More than 107,000 Americans died of drug overdoses last year, setting another tragic record in the nation’s escalating overdose epidemic, the Centers for Disease Control and Prevention (CDC) estimated Wednesday. The provisional 2021 total translates to roughly one U.S. overdose death every 5 minutes. It marked a 15% increase from the previous record, set the year before. The CDC reviews death certificates and then makes an estimate to account for delayed and incomplete reporting. Dr. Nora Volkow, director of the National Institute on Drug Abuse, called the latest numbers “truly staggering.” The White House issued a statement calling the accelerating pace of overdose deaths “unacceptable” and promoting its recently announced national drug control strategy. It calls for measures like connecting more people to treatment, disrupting drug trafficking and expanding access to the overdose-reversing medication naloxone. Experts say the COVID-19 pandemic has exacerbated the problem as lockdowns and other restrictions isolated those with drug addictions and made treatment harder to get. Read full story Source: AP News, 11 May 2022
  17. Content Article
    The Global Drug Policy Index measures how drug policies align with many of the key UN recommendations on how to design and implement drug policies in accordance with the United Nations principles of health, human rights, and development. The Index is composed of 75 indicators that run across five dimensions: The absence of extreme sentencing and responses to drugs, such as the death penalty The proportionality of criminal justice responses to drugs Funding, availability, and coverage of harm reduction interventions Availability of international controlled substances for pain relief Development The UK scores relatively low on 'Proportionality and Criminal Justice' and there is a need to reflect on this at a policy level. Read testimonies of people who have been directly affected by drug policies in the 30 countries covered by the Global Drug Policy Index.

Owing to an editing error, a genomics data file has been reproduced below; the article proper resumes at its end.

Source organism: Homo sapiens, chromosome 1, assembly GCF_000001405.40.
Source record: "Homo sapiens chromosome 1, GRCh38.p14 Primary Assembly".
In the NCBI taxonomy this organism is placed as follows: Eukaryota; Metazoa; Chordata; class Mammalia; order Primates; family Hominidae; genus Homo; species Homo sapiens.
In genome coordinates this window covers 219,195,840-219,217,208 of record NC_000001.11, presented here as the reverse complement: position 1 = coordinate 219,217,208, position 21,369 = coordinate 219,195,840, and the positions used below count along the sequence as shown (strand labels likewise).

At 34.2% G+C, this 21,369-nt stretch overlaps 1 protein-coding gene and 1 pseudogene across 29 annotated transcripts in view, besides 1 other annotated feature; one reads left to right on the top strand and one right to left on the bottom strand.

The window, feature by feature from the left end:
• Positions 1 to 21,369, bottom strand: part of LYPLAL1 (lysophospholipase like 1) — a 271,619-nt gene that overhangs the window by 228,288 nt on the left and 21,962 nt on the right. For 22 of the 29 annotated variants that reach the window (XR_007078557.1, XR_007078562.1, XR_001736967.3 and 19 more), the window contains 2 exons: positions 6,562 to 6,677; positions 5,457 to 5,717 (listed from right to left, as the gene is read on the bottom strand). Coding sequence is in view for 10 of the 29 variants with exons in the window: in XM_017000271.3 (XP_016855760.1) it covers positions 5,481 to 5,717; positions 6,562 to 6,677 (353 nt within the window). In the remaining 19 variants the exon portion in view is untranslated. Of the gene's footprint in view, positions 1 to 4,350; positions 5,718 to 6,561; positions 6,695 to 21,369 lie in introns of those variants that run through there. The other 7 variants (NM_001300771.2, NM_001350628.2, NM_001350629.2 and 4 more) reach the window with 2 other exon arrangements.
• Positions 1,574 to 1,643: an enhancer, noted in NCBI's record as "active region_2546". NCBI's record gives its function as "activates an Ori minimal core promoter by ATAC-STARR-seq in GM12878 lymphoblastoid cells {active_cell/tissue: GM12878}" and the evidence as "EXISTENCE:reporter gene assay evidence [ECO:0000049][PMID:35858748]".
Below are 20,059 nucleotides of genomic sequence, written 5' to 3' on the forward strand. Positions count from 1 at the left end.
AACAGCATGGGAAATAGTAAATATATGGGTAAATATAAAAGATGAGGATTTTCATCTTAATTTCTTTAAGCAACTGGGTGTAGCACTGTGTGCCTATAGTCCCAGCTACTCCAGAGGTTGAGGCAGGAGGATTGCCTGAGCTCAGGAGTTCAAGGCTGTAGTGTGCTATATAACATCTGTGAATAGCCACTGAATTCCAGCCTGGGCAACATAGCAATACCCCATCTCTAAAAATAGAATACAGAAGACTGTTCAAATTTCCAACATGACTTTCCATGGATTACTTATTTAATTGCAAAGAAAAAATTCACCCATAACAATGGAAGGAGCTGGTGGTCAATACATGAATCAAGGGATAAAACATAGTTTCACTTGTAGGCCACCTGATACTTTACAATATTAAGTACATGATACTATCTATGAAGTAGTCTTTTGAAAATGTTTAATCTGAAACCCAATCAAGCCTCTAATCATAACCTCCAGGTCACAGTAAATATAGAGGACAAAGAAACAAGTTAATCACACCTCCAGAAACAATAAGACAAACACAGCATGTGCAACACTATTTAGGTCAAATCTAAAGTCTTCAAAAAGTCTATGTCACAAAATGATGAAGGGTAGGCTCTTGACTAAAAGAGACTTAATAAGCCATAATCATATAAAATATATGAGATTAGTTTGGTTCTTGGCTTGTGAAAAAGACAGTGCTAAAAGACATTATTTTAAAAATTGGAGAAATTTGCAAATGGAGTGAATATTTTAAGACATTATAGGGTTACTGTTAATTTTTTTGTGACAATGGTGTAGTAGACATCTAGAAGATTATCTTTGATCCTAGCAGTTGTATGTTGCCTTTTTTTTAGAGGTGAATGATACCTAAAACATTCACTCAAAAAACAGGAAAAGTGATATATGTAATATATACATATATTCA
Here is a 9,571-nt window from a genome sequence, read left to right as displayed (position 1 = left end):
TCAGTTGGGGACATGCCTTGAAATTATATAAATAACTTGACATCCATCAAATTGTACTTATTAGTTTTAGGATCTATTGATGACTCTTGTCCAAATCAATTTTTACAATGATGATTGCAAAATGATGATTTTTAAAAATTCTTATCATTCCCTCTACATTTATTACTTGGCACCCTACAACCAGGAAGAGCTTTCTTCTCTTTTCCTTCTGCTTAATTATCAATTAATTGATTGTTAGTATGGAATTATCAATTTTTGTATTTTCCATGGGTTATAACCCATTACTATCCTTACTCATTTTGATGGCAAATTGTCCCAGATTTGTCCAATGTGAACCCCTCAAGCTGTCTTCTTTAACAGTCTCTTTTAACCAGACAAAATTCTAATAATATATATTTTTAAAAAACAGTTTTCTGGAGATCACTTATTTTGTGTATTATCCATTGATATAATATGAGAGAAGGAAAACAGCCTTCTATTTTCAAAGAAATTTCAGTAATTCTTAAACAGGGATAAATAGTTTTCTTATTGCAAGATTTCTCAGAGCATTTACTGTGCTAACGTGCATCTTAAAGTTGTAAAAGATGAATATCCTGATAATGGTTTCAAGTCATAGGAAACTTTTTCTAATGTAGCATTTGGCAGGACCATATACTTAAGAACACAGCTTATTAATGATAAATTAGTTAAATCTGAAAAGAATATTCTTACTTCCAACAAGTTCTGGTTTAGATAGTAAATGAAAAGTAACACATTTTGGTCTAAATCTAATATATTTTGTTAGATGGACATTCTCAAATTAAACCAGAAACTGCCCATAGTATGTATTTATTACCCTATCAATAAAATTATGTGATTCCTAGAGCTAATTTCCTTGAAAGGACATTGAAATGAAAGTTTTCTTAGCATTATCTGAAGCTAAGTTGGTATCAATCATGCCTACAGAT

18. Content Article
    'To support all prescribers in prescribing safely and effectively, a single prescribing competency framework was originally published by the National Prescribing Centre/National Institute for Health and Care Excellence (NICE) in 2012. NICE and Health Education England approached the Royal Pharmaceutical Society (RPS) to manage the update of the framework on behalf of all the prescribing professions in the UK. A Competency Framework for all Prescribers was first published by the RPS in July 2016. Going forward, the RPS will continue to maintain and publish this framework in collaboration with a multi-disciplinary group with representatives from professional regulators, professional organisations, prescribers from all prescribing professions, lay representatives and other relevant and interested stakeholder groups from across the UK. ' Since the 2016 framework, there have been various changes that needed to be included in the update of the framework, these include: Legislation changes introducing paramedic prescribers in April 2018. Current prescribing topics, such as remote prescribing, social prescribing, psychosocial assessment and eco-directed sustainable prescribing. Publication of the RPS Competency Framework for Designated Prescribing Practitioners in December 2019; for further information, please see 'A competency framework for designated prescribing practitioners'. Supporting tools
  19. Content Article